There was a particular breed of goose that lived along the marshes in Britain, and this goose migrated to breed and lay its eggs. The geese seemed to sometimes suddenly appear in large number in the same places where, while the geese were missing for long stretches, the barnacles tended to wash ashore. Wise, learned, monks explained to the people of the day that the barnacles were the geese in their early stages of development. Lankester wrote that the belief was further solidified by those same monks who also claimed you could eat a barnacle goose during Lent because, well, it wasn’t a bird. Apparently the belief was well-established and quite popular because in 1215 Pope Innocent III announced that, although everyone knew they grew on trees, the eating of barnacle geese was still strictly prohibited by the church, effectively closing the loophole created by those wily monks.

“They do not breed and lay eggs like other birds; nor do they ever hatch any eggs nor build nests anywhere. Hence clergymen in some parts of Ireland do not scruple to dine off these birds at the time of fasting, because they arre not flesh nor born of flesh!” – Gerald of Wales, medieval historian, writing as royal clerk to Henry II in Topographia Hibernica

The idea wasn’t difficult to accept to minds of that era because spontaneous generation was already an accepted truth yet to be torn apart by scientists using scientific methods. People still believed that rotting meat gave birth to flies all by itself and that piles of dirty rags could transform into mice and that most everything else came from slime or mud. A tree that sprouted bird buds seemed reasonable, especially if you after 500 years you had never once caught two of the adults mating.

Sometime in the 1600s the myth began to fade because explorers in Greenland discovered the birds’ nesting sites. The second blow came when people finally started poking around inside the weird buds. Lankester writes in his 1915 book, Diversions of a Naturalist, “The belief in the story seems to have died out at the beginning of the seventeenth century when the structure of the barnacle lying within its shell was examined without prejudice, and it was seen to have only the most remote resemblance to a bird.”

You don’t believe in goose trees today not because it’s a silly idea, but because scientists discovered evidence to the contrary and then passed that information around. The lesson here is that silly ideas don’t just go away because they are silly. You need a system to test them.

Science can be difficult to define without explaining a lot of explanations of explanations, but physicist Sean Carroll recently wrote on his blog that science can pretty much be boiled down to three principles (the following is a direct quote):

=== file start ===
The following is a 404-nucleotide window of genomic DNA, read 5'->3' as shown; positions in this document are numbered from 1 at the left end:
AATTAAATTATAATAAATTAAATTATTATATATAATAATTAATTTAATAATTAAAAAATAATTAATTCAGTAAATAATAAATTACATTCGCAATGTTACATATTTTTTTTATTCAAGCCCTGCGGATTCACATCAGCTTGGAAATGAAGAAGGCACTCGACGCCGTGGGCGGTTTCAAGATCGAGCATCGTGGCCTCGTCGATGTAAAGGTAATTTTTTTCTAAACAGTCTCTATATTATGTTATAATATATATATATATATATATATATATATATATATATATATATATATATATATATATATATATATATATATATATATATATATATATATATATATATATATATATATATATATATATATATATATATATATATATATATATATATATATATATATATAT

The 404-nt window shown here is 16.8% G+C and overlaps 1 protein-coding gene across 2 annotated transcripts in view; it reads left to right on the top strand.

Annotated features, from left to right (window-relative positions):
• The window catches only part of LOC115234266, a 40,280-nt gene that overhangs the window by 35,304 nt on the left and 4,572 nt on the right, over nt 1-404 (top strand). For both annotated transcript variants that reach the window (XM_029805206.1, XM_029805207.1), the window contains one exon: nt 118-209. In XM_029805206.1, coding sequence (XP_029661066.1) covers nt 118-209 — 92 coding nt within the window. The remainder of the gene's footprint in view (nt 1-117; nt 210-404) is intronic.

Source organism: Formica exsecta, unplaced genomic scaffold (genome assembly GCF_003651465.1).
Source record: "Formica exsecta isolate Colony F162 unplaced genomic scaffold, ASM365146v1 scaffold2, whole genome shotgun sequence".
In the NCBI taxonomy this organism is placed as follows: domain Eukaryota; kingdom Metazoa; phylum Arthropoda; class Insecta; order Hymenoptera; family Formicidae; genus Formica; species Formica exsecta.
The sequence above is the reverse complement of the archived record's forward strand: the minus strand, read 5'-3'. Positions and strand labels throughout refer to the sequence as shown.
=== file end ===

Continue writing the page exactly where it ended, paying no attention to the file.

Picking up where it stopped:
1. “Think of every possible way the world could be. Label each way an ‘hypothesis.'”
  2. “Look at how the world actually is. Call what you see ‘data’ (or ‘evidence’).”
  3. “Where possible, choose the hypothesis that provides the best fit to the data.”

Think about how you might apply those same principles in your own life – shopping, eating bagels, discussing politics, choosing a career, and so on.

Remember, without an agreed-upon system for making sense of reality and a network of observers questioning each other’s data and methods, goose trees remained common knowledge for hundreds of years. Imagine what weird, untested things might be floating around in your aquarium of beliefs.

I write about this in You Are Now Less Dumb because you should understand that your natural way of understanding the world is no better than the people who used to believe geese grew on trees. Just like them, you’re pretty terrible at being skeptical. Just like them, you prefer to confirm your beliefs instead of disconfirming them. It’s just the way brains work. You are less dumb because you were born after science became an institution and people had done science for long enough to falsify a lot of old myths.

The scientific method is a tool human beings use to prevent themselves from doing what comes naturally. Without it, you prefer to explain what you observe in reverse: you start with a conclusion and use motivated reasoning to defend an assumption formed through the lens of confirmation bias while committing the post hoc fallacy as you argue for your an explanation couched in narrative supported by hindsight bias and a mixed bag of other self delusions.

Science forces you to see your conclusions as what they usually are – hypotheses. It then makes a zillion other hypotheses and starts smashing them all to pieces with data. Eventually, the hypotheses that survive are more likely than the ones that perish. It’s a method you should borrow. Try it sometime, and after you’ve subjected your own hypotheses to abuse notice how that forces you to draw new conclusions about this strange, beautiful, complicated experience of being a person.

Diversions of a Naturalist by Sir Ray Lankester
Diversions of a Naturalist by Sir Ray Lankester


  • Carroll, S. (2013) What is Science? –
  • Heron-Allen, E. (1928). Barnacles in Nature and in Myth 1928.
  • White, B. (1945, July). Whale-Hunting, the Barnacle Goose, and the Date of the “Ancrene Riwle.” The Modern Language Review Vl. 40, No. 3